Back in the days when ProjectGuitar.com was young, the Colt TwinLand® drill bits more or less reigned supreme over other competing tools. Their innovative geometry produced radically-better results over those of standard wood drill bits. Previously to the innovation of TwinLand®, woodworking drill bits had evolved little from metalworking bits; even lip-and-spur/bradpoints demonstrated their lowly origins. Geometry simply wasn't designed optimally for use in wood. TwinLand ripped up the design, producing bits that left cleaner holes and cut them quickly, generated very little heat (more on that later) with no chip burning and crisp entry/exit holes. They were durable, an absolute joy to use and allowed the home gamer to hit professional marks with little effort....without drilling holes in your bank account!
So years go by, markets shift, product lines and companies change. This is just how things go. The modern range going under the name of "TwinLand" is a shadow of the stellar originals. Fundamentally, the TwinLand geometry of the drill bits remains however everything else is not as it once was. For a better insight, check out our review of the modern TwinLands and check back in.
It's important to remember that "TwinLand" represents patented geometry tweaks; more than just the name of one product line. Elsewhere in the current Colt lineup is their modern equivalent of that original flagship tool; the "Five-Star FCE HSS-M2" range. The name might not seem as snappy as "TwinLand" however that's really the least of our concerns. Behind the name is the same redoubtable TwinLand® design coupled with additional tricks on top. So what's the same and what isn't? Is it an equivalent or a successor? There's definitely more on the table than the originals, so let's see whether this all stacks up into a product that can rightly re-take the crown that original TwinLands earned....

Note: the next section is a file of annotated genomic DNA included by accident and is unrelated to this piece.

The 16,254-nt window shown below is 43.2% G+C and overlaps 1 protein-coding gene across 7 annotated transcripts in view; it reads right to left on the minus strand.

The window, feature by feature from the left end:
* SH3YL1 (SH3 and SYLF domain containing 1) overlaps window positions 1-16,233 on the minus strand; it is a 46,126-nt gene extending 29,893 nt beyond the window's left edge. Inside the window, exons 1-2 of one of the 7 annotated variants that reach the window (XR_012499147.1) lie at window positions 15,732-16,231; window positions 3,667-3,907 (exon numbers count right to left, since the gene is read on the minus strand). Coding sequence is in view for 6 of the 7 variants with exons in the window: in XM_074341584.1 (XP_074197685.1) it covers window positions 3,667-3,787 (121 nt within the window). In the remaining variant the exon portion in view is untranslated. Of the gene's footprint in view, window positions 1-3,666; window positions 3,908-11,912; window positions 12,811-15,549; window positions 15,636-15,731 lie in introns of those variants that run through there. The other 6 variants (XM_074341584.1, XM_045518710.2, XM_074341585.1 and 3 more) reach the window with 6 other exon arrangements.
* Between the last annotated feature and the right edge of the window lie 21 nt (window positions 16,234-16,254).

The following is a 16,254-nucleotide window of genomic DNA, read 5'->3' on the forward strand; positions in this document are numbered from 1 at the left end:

Firstly, let's look at the public marketing materials Colt have out in the wild. Whilst this is a little "emphatic" (check out the over-dramatic grimacing of the guy with the "normal" drill bit during the comparison test), underneath the obligatory marketing wash there are solid facts about the product. We'll get to sorting those out a bit later. Grab a cup of coffee and dive in.
Overall, there are some pretty dramatic claims being made here. Anybody familiar with the old TwinLands will recognise the advantages of that design represented here in the Five-Star FCE bits; superior waste ejection, reduction of chip burn in the cut, cleaner exit holes, ground guiding point, etc. Whilst the old TwinLands were machined from simple hardened chrome-vanadium (CV) alloy steel, the Five-Star FCE bits are superior M2 HSS ("high speed steel") alloy.
Time for some metal
HSS tool steels are superior to simpler cheap high-carbon steels for edge tools, especially in fast cutting applications (for example....saws, drills, etc). The primary enemy of an edge tool is heat; if the edge gets too hot it loses its temper, altering the properties of the metal and its ability to hold a sharp edge. A blunt edge generates more heat, leading to a swift demise and many burnt things.
Common drill bits on the big box store shelf are made from alloys such as CV (chrome vanadium) which is fine until heat becomes a factor. Abuse them slightly and they end up junked in no time. Use of HSS tool steels such as M2 (molybdenum HSS steels) or HSCo (Cobalt HSS steels) allow the bits to be harder (HRC60+ compared to non-HSS which are usually in the HRC40s) and resist hotter working temperatures. This isn't to say you can abuse them, however it means they keep playing at the top of their game under duress, rather than dramatically crying on the ice after a lovetap on the shin....like an overpaid princess.